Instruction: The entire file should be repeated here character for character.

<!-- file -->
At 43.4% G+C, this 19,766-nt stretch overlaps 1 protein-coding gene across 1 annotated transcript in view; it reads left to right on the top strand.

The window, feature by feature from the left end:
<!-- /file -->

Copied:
At 43.4% G+C, this 19,766-nt stretch overlaps 1 protein-coding gene across 1 annotated transcript in view; it reads left to right on the top strand.

The window, feature by feature from the left end: